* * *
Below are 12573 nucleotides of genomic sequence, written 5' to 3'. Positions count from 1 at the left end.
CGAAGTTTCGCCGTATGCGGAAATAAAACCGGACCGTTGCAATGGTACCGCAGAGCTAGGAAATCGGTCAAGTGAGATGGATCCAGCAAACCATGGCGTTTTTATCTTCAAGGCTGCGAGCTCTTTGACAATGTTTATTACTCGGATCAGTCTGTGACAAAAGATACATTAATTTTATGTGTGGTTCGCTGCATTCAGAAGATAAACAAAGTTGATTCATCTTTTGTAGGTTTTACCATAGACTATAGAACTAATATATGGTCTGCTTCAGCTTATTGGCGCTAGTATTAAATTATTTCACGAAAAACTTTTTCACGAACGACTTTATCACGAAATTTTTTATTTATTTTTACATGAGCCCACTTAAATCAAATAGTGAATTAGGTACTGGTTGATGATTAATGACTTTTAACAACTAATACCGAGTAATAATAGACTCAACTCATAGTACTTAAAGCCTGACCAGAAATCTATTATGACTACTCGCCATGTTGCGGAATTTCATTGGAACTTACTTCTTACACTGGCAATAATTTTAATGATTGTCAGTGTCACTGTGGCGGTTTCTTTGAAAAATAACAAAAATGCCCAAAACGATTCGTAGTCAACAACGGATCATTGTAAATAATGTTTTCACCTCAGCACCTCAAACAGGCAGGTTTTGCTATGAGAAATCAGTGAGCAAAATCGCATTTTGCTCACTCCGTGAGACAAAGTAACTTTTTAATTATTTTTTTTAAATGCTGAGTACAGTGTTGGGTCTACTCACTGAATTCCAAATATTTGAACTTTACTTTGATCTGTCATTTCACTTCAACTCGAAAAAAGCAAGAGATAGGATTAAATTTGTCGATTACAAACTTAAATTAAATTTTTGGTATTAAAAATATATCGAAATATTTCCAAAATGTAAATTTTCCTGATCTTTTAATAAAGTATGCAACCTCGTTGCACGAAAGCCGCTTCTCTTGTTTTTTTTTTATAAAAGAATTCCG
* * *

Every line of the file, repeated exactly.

Below are 12573 nucleotides of genomic sequence, written 5' to 3'. Positions count from 1 at the left end.
CGAAGTTTCGCCGTATGCGGAAATAAAACCGGACCGTTGCAATGGTACCGCAGAGCTAGGAAATCGGTCAAGTGAGATGGATCCAGCAAACCATGGCGTTTTTATCTTCAAGGCTGCGAGCTCTTTGACAATGTTTATTACTCGGATCAGTCTGTGACAAAAGATACATTAATTTTATGTGTGGTTCGCTGCATTCAGAAGATAAACAAAGTTGATTCATCTTTTGTAGGTTTTACCATAGACTATAGAACTAATATATGGTCTGCTTCAGCTTATTGGCGCTAGTATTAAATTATTTCACGAAAAACTTTTTCACGAACGACTTTATCACGAAATTTTTTATTTATTTTTACATGAGCCCACTTAAATCAAATAGTGAATTAGGTACTGGTTGATGATTAATGACTTTTAACAACTAATACCGAGTAATAATAGACTCAACTCATAGTACTTAAAGCCTGACCAGAAATCTATTATGACTACTCGCCATGTTGCGGAATTTCATTGGAACTTACTTCTTACACTGGCAATAATTTTAATGATTGTCAGTGTCACTGTGGCGGTTTCTTTGAAAAATAACAAAAATGCCCAAAACGATTCGTAGTCAACAACGGATCATTGTAAATAATGTTTTCACCTCAGCACCTCAAACAGGCAGGTTTTGCTATGAGAAATCAGTGAGCAAAATCGCATTTTGCTCACTCCGTGAGACAAAGTAACTTTTTAATTATTTTTTTTAAATGCTGAGTACAGTGTTGGGTCTACTCACTGAATTCCAAATATTTGAACTTTACTTTGATCTGTCATTTCACTTCAACTCGAAAAAAGCAAGAGATAGGATTAAATTTGTCGATTACAAACTTAAATTAAATTTTTGGTATTAAAAATATATCGAAATATTTCCAAAATGTAAATTTTCCTGATCTTTTAATAAAGTATGCAACCTCGTTGCACGAAAGCCGCTTCTCTTGTTTTTTTTTTATAAAAGAATTCCG